Category: General genealogy

Brick Wall

So. Getting this blog actually started took a bit longer than expected.
Well… to be quite honest, it actually took exactly as long as expected.

Nevertheless. Here we go!

Ever since I first heard about Amy Johnson Crow’s “52 Ancestors in 52 Weeks” – it’s such an excellent idea – I’ve been wanting to give it a try. And what better prompt to start with than “Brick Wall”?


We all have them in our research. They can be a real challenge. Very easy to build, it would seem, and all but impossible to tear down.

But every once in a while, a wall does crumble. In fact, I broke through one just a few weeks ago.

I hadn’t really given those particular bricks much attention. Sooner or later, a wall will inevitably appear and in this case I was quite content with having gotten as far as I had.


The birth of “my” Stina (Christina) Olsdotter in 1786
Picture from Arkiv Digital.

I knew that Christina Olsdotter, my great great great great grandmother, was born in 1786, supposedly in the parish of Grythyttan, Sweden.
That’s a good start, usually. But that year, three girls with the same first and last name were born in the parish.

I tried to follow each of the three Christinas and was able to cross one of them off the list early – she married the “wrong” person and couldn’t be the right Christina.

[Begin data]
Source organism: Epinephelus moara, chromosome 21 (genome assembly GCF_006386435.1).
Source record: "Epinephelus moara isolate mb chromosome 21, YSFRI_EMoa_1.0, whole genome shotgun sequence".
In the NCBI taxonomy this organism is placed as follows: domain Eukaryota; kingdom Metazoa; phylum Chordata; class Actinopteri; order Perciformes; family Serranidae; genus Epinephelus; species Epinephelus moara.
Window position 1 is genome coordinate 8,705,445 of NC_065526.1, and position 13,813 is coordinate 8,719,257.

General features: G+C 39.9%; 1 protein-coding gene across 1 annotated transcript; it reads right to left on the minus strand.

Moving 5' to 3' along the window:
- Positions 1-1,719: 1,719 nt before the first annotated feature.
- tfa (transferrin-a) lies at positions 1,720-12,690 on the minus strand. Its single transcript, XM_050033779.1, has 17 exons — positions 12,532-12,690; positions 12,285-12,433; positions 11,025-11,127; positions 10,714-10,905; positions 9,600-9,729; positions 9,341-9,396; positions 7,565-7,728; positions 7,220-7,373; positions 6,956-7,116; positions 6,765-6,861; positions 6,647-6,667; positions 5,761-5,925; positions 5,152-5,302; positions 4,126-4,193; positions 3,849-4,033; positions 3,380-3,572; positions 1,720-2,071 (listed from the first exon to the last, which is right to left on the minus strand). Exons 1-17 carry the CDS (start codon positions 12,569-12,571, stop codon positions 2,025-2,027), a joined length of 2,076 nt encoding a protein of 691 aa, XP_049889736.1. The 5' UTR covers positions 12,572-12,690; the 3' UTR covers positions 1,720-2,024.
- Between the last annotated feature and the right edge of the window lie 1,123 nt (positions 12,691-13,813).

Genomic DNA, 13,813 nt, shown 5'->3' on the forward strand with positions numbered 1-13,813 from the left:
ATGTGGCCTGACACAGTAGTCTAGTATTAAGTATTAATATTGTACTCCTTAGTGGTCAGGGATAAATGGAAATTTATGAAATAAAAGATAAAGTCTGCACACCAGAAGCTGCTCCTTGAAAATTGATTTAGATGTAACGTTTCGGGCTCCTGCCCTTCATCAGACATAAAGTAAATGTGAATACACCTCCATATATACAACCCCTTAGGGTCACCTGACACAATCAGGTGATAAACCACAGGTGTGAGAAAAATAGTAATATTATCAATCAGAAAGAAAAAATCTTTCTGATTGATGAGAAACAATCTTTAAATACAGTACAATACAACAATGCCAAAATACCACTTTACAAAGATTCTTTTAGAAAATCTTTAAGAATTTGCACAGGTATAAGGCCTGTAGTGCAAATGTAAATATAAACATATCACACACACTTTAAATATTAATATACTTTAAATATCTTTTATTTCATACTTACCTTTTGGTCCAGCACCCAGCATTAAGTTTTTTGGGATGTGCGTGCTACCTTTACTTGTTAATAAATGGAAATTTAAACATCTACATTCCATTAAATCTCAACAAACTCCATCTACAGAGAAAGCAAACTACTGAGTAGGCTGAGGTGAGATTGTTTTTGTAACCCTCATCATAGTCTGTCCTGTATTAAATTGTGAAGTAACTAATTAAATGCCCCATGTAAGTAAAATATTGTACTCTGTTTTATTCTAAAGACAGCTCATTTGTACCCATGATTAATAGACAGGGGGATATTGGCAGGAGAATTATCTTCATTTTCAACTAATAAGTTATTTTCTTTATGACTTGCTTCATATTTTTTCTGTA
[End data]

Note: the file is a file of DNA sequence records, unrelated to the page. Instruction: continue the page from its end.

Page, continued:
The other two were considerably harder to track. They both moved away to a parish only identified as “Nora” and that’s about where I gave up, before. “Nora” could mean any of at least three different parishes and searching through all the possible records just seemed impossible.

But then again, genealogy is a long term thing. So for some reason after more than ten years, I gave it another look earlier this year.
It took a lot of work. A lot of work.
But in the end, I managed to work backwards from what I already knew, until I finally found the right record to connect her to one of the two remaining Christinas.

The right book has more than 500 pages of (badly) hand written records. And I went through quite a few wrong books before finding it too. But in the end, it was all worth it.

But there she was. And the wall was finally gone.

The record that finally broke through the wall.
From the clerical survey of Nora bergsförsamling 1811-1820.

Picture from Arkiv Digital.

It turns out, that after leaving home, Christina moved back and forth between different parishes in the south of Sweden at least twelve times, before finally meeting and settling down with my great great great great grandfather.

After connecting all the dots, I quickly found a lot more information about her parents, siblings and other family members so that in a few days I went from this:


To this:

(Screenshots from MinSläkt)

I’ve been doing genealogy off an on for the better part of 30 years. So finding just one new direct ancestor is quite unusual. Here I got 18 in just a few days. Amazing what a wall can hide.